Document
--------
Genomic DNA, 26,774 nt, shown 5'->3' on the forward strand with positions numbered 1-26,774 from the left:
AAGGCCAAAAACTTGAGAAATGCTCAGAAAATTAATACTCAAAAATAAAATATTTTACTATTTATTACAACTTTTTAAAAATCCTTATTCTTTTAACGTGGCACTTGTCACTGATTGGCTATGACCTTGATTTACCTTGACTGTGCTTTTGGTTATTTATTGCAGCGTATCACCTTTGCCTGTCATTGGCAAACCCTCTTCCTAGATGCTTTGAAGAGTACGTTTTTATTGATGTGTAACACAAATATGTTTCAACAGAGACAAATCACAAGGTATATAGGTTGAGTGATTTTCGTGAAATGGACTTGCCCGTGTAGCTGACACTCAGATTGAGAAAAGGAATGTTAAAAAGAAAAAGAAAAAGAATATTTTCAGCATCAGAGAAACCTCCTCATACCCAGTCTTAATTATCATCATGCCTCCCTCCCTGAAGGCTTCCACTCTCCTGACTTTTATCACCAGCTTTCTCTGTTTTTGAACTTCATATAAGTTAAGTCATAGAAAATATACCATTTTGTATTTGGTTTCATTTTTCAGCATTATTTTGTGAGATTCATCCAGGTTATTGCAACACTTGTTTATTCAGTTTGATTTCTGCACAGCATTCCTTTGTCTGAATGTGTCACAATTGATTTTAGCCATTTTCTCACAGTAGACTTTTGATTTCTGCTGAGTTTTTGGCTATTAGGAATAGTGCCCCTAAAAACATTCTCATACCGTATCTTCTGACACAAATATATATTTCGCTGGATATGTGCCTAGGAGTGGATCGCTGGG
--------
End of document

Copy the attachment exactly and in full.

Genomic DNA, 26,774 nt, shown 5'->3' on the forward strand with positions numbered 1-26,774 from the left:
AAGGCCAAAAACTTGAGAAATGCTCAGAAAATTAATACTCAAAAATAAAATATTTTACTATTTATTACAACTTTTTAAAAATCCTTATTCTTTTAACGTGGCACTTGTCACTGATTGGCTATGACCTTGATTTACCTTGACTGTGCTTTTGGTTATTTATTGCAGCGTATCACCTTTGCCTGTCATTGGCAAACCCTCTTCCTAGATGCTTTGAAGAGTACGTTTTTATTGATGTGTAACACAAATATGTTTCAACAGAGACAAATCACAAGGTATATAGGTTGAGTGATTTTCGTGAAATGGACTTGCCCGTGTAGCTGACACTCAGATTGAGAAAAGGAATGTTAAAAAGAAAAAGAAAAAGAATATTTTCAGCATCAGAGAAACCTCCTCATACCCAGTCTTAATTATCATCATGCCTCCCTCCCTGAAGGCTTCCACTCTCCTGACTTTTATCACCAGCTTTCTCTGTTTTTGAACTTCATATAAGTTAAGTCATAGAAAATATACCATTTTGTATTTGGTTTCATTTTTCAGCATTATTTTGTGAGATTCATCCAGGTTATTGCAACACTTGTTTATTCAGTTTGATTTCTGCACAGCATTCCTTTGTCTGAATGTGTCACAATTGATTTTAGCCATTTTCTCACAGTAGACTTTTGATTTCTGCTGAGTTTTTGGCTATTAGGAATAGTGCCCCTAAAAACATTCTCATACCGTATCTTCTGACACAAATATATATTTCGCTGGATATGTGCCTAGGAGTGGATCGCTGGG